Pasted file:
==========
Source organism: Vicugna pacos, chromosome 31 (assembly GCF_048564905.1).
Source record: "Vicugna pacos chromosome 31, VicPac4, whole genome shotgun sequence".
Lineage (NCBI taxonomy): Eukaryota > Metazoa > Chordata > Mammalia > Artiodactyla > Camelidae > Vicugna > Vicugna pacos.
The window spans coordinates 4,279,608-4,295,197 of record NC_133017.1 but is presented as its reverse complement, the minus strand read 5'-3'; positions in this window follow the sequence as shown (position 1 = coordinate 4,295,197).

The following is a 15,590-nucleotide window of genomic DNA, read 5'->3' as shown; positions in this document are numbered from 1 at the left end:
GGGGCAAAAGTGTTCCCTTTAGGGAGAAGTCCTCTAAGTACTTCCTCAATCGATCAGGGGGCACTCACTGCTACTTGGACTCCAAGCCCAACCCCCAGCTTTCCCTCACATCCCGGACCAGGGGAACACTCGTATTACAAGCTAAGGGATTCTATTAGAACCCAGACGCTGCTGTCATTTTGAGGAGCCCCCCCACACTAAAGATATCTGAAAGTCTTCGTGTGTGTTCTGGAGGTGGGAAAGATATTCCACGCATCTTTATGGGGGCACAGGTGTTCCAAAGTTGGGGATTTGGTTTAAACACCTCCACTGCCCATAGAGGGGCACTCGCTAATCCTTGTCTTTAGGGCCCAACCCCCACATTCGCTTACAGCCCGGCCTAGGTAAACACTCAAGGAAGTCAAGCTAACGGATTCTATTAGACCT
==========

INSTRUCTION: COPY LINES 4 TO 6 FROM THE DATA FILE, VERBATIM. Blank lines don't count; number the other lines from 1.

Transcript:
The window spans coordinates 4,279,608-4,295,197 of record NC_133017.1 but is presented as its reverse complement, the minus strand read 5'-3'; positions in this window follow the sequence as shown (position 1 = coordinate 4,295,197).

The following is a 15,590-nucleotide window of genomic DNA, read 5'->3' as shown; positions in this document are numbered from 1 at the left end:
GGGGCAAAAGTGTTCCCTTTAGGGAGAAGTCCTCTAAGTACTTCCTCAATCGATCAGGGGGCACTCACTGCTACTTGGACTCCAAGCCCAACCCCCAGCTTTCCCTCACATCCCGGACCAGGGGAACACTCGTATTACAAGCTAAGGGATTCTATTAGAACCCAGACGCTGCTGTCATTTTGAGGAGCCCCCCCACACTAAAGATATCTGAAAGTCTTCGTGTGTGTTCTGGAGGTGGGAAAGATATTCCACGCATCTTTATGGGGGCACAGGTGTTCCAAAGTTGGGGATTTGGTTTAAACACCTCCACTGCCCATAGAGGGGCACTCGCTAATCCTTGTCTTTAGGGCCCAACCCCCACATTCGCTTACAGCCCGGCCTAGGTAAACACTCAAGGAAGTCAAGCTAACGGATTCTATTAGACCT